Brother to AMBERY, CLAYTON EVERETT FOSTER.
Originally listed in 18th Battalion Nominal Roll (1915) and listed as a lieutenant.
Served with the 18th Battalion until detached to 3rd Battalion and KIA September 1916.
Killed in Action.
Capt. Ambery was speaking to a few advance officers of the relief which was due that night. During the conversation a 5.9 came over, exploding close by and seriously wounding him in the arm, at the same time the concussion stunning him. A Stretcher Bearer being on the spot immediately commenced binging the wound up, but before this could be completed, another 5.9 exploded, a small piece of the shell hitting him in the forehead causing instant death.
CAPT. COLLEY LYONS FOSTER AMBERY.
Capt. Colley Lyons Foster Ambery, who has been killed while on duty in the trenches with the 3rd Toronto Battalion at Courcelette, September 20th, was the younger son of the late Charles Clayton Ambery, and grandson of the late Rev. Professor John Ambery, M.A., Dean of Trinity College, Toronto.
Shortly after the outbreak of the war he obtained his commission as lieutenant in the 18th Battalion, but previous to the departure of that unit for England he was reluctantly compelled to resign his commission owing to the sudden death of his father. He was then offered a commission in the 99th Battalion, and in May, 1916, proceeded to England as a captain in that battalion. On arrival there he qualified and obtained the rank of major, but as he was anxious to get to the front as quickly as possible, he voluntarily reverted to a captaincy, and in July took over to France a large draft from the 39th to the 3rd Toronto Battalion.
He was subsequently in all the heavy fighting with that famous unit until he was killed by a shell at Courcelette on September 20th. On that date, while showing some officers of another battalion through the front line trenches, he was struck by a shell and his left arm badly shattered. While the stretcher bearers were bandaging his wounds he was struck on the forehead by a fragment of another shell and instantly killed. On the following day he was buried in a military cemetery a short distance behind the lines, the services being conducted by Capt. D. V. Warner, Anglican chaplain of the 1st Infantry Brigade, officers and other ranks of the battalion attending.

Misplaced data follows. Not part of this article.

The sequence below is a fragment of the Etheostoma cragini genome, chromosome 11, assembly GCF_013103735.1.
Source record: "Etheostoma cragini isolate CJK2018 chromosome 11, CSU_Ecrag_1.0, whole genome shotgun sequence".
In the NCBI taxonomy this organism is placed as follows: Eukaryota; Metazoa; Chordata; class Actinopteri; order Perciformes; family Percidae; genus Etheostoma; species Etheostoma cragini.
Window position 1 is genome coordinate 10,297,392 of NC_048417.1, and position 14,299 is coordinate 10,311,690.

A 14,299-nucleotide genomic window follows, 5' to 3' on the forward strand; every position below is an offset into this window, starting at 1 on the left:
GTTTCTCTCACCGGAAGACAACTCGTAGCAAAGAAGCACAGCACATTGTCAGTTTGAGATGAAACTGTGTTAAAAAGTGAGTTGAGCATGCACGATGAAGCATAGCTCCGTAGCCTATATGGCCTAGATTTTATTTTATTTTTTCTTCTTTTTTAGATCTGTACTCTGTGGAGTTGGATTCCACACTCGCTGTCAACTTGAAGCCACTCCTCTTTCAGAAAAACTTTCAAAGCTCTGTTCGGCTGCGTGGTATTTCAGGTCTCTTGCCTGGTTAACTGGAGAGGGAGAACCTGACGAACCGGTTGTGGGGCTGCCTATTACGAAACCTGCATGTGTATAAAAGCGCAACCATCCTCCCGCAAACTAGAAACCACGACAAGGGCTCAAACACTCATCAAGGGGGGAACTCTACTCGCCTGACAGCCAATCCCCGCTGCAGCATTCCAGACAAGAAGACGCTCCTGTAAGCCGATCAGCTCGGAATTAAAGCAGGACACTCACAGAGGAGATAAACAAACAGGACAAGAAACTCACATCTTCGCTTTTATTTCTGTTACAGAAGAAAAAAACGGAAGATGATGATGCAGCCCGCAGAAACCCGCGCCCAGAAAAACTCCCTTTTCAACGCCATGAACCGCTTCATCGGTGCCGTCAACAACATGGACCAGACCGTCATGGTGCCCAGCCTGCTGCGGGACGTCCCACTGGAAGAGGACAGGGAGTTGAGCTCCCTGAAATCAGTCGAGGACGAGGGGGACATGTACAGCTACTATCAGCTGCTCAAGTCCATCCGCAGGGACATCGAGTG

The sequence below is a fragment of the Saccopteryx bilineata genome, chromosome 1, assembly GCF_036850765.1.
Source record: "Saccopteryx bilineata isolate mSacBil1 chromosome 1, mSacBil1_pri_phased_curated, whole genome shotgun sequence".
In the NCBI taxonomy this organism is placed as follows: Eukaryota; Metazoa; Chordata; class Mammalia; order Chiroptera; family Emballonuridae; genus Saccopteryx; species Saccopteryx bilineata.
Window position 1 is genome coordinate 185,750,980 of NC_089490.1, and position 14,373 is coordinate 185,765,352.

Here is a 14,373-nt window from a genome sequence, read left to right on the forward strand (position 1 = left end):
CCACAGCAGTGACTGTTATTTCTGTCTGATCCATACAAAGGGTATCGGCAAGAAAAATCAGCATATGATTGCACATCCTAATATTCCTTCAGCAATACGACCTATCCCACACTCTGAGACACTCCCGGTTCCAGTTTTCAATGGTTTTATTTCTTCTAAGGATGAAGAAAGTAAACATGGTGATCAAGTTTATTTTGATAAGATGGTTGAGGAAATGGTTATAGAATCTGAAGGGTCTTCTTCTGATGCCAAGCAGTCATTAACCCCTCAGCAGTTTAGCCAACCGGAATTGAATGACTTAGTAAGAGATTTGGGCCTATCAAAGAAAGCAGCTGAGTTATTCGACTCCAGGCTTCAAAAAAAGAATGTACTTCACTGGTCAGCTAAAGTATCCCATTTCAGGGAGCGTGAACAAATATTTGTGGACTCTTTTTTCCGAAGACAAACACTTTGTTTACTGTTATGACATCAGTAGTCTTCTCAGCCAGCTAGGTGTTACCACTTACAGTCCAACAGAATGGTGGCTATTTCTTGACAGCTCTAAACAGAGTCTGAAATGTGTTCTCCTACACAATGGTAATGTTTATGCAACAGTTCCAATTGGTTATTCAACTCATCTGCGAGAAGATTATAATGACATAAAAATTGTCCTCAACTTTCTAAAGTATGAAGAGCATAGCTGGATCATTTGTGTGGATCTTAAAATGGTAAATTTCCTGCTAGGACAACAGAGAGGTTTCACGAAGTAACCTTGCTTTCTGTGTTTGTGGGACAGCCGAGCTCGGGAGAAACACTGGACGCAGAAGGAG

Capt. Ambery was of an exceptionally bright and cheery disposition, and for his many acts of unobtrusive kindness and ever-ready helpfulness he was very popular with his brother officers and was loved by his men. He was at the School from 1906 to 1911 and was 23 years of age. He was a great-grandson of the late Colonel Colley Lyons Lucas Foster, formerly commander of all the British forces in Canada. He was without fear, and greatly distinguished himself in the engagement just prior to his death. The flank of the battalion immediately to the right of the Toronto battalion had lost touch, and 300 yards of the line were left exposed and open to the enemy. Capt. Ambery crawled over this exposed ground no fewer than five times in the face of a withering fire and re-established connections, a piece of work which is spoken of very highly by staff officers.